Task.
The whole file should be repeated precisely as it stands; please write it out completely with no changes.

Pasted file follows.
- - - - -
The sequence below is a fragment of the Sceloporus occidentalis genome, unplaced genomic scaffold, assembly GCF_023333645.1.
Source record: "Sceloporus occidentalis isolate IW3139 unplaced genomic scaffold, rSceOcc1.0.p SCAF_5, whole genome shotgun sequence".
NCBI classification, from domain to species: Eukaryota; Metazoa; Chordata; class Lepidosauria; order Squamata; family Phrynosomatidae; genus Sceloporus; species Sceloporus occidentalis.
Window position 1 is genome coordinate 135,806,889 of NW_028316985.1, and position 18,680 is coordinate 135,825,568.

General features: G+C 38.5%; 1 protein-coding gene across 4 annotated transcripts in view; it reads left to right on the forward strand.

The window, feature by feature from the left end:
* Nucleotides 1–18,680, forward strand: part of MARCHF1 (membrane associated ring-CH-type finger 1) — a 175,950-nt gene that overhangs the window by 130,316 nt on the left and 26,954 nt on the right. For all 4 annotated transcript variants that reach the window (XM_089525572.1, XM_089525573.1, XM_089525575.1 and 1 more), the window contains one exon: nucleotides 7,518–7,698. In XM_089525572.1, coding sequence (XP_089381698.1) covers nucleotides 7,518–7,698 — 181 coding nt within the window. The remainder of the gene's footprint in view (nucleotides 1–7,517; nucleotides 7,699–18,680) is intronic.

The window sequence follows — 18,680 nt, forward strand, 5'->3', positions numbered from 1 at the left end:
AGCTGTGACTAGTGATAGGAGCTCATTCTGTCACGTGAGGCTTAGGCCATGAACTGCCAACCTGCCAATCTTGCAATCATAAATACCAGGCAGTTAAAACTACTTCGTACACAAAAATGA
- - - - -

The sequence below is a fragment of the Sceloporus occidentalis genome, unplaced genomic scaffold, assembly GCF_023333645.1.
Source record: "Sceloporus occidentalis isolate IW3139 unplaced genomic scaffold, rSceOcc1.0.p SCAF_5, whole genome shotgun sequence".
NCBI classification, from domain to species: Eukaryota; Metazoa; Chordata; class Lepidosauria; order Squamata; family Phrynosomatidae; genus Sceloporus; species Sceloporus occidentalis.
Window position 1 is genome coordinate 135,806,889 of NW_028316985.1, and position 18,680 is coordinate 135,825,568.

General features: G+C 38.5%; 1 protein-coding gene across 4 annotated transcripts in view; it reads left to right on the forward strand.

The window, feature by feature from the left end:
* Nucleotides 1–18,680, forward strand: part of MARCHF1 (membrane associated ring-CH-type finger 1) — a 175,950-nt gene that overhangs the window by 130,316 nt on the left and 26,954 nt on the right. For all 4 annotated transcript variants that reach the window (XM_089525572.1, XM_089525573.1, XM_089525575.1 and 1 more), the window contains one exon: nucleotides 7,518–7,698. In XM_089525572.1, coding sequence (XP_089381698.1) covers nucleotides 7,518–7,698 — 181 coding nt within the window. The remainder of the gene's footprint in view (nucleotides 1–7,517; nucleotides 7,699–18,680) is intronic.

The window sequence follows — 18,680 nt, forward strand, 5'->3', positions numbered from 1 at the left end:
AGCTGTGACTAGTGATAGGAGCTCATTCTGTCACGTGAGGCTTAGGCCATGAACTGCCAACCTGCCAATCTTGCAATCATAAATACCAGGCAGTTAAAACTACTTCGTACACAAAAATGA